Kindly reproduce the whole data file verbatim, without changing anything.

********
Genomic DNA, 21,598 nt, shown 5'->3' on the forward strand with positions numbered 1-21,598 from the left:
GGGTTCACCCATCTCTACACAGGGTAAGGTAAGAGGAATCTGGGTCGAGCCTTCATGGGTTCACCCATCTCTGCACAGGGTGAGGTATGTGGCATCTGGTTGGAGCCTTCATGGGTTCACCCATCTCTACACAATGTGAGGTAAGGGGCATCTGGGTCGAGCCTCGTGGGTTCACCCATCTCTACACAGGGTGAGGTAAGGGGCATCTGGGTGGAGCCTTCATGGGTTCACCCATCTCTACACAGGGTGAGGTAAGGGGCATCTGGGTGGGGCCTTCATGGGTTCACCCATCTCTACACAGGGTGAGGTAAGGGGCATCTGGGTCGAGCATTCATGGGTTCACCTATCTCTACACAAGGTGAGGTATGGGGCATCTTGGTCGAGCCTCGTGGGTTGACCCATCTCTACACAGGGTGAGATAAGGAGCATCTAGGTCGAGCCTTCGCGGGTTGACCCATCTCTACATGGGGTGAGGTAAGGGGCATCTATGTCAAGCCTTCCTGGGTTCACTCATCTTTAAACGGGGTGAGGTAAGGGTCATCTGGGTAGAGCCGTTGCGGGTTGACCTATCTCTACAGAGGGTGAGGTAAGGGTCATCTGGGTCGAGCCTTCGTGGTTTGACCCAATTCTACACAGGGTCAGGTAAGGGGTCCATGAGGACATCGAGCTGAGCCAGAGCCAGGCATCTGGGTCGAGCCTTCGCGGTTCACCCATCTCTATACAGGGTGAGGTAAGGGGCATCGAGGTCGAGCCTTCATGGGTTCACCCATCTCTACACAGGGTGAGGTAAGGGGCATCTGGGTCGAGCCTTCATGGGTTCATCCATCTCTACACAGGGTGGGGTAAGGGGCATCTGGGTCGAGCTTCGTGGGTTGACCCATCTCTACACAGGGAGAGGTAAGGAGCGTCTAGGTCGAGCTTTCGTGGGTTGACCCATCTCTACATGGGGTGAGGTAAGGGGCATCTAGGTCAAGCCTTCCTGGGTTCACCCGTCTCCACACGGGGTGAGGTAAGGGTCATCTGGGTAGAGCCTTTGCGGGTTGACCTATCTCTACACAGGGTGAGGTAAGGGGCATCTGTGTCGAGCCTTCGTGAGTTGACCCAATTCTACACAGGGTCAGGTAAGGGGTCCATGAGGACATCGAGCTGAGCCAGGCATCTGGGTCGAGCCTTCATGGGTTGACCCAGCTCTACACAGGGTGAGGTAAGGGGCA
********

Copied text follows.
Genomic DNA, 21,598 nt, shown 5'->3' on the forward strand with positions numbered 1-21,598 from the left:
GGGTTCACCCATCTCTACACAGGGTAAGGTAAGAGGAATCTGGGTCGAGCCTTCATGGGTTCACCCATCTCTGCACAGGGTGAGGTATGTGGCATCTGGTTGGAGCCTTCATGGGTTCACCCATCTCTACACAATGTGAGGTAAGGGGCATCTGGGTCGAGCCTCGTGGGTTCACCCATCTCTACACAGGGTGAGGTAAGGGGCATCTGGGTGGAGCCTTCATGGGTTCACCCATCTCTACACAGGGTGAGGTAAGGGGCATCTGGGTGGGGCCTTCATGGGTTCACCCATCTCTACACAGGGTGAGGTAAGGGGCATCTGGGTCGAGCATTCATGGGTTCACCTATCTCTACACAAGGTGAGGTATGGGGCATCTTGGTCGAGCCTCGTGGGTTGACCCATCTCTACACAGGGTGAGATAAGGAGCATCTAGGTCGAGCCTTCGCGGGTTGACCCATCTCTACATGGGGTGAGGTAAGGGGCATCTATGTCAAGCCTTCCTGGGTTCACTCATCTTTAAACGGGGTGAGGTAAGGGTCATCTGGGTAGAGCCGTTGCGGGTTGACCTATCTCTACAGAGGGTGAGGTAAGGGTCATCTGGGTCGAGCCTTCGTGGTTTGACCCAATTCTACACAGGGTCAGGTAAGGGGTCCATGAGGACATCGAGCTGAGCCAGAGCCAGGCATCTGGGTCGAGCCTTCGCGGTTCACCCATCTCTATACAGGGTGAGGTAAGGGGCATCGAGGTCGAGCCTTCATGGGTTCACCCATCTCTACACAGGGTGAGGTAAGGGGCATCTGGGTCGAGCCTTCATGGGTTCATCCATCTCTACACAGGGTGGGGTAAGGGGCATCTGGGTCGAGCTTCGTGGGTTGACCCATCTCTACACAGGGAGAGGTAAGGAGCGTCTAGGTCGAGCTTTCGTGGGTTGACCCATCTCTACATGGGGTGAGGTAAGGGGCATCTAGGTCAAGCCTTCCTGGGTTCACCCGTCTCCACACGGGGTGAGGTAAGGGTCATCTGGGTAGAGCCTTTGCGGGTTGACCTATCTCTACACAGGGTGAGGTAAGGGGCATCTGTGTCGAGCCTTCGTGAGTTGACCCAATTCTACACAGGGTCAGGTAAGGGGTCCATGAGGACATCGAGCTGAGCCAGGCATCTGGGTCGAGCCTTCATGGGTTGACCCAGCTCTACACAGGGTGAGGTAAGGGGCA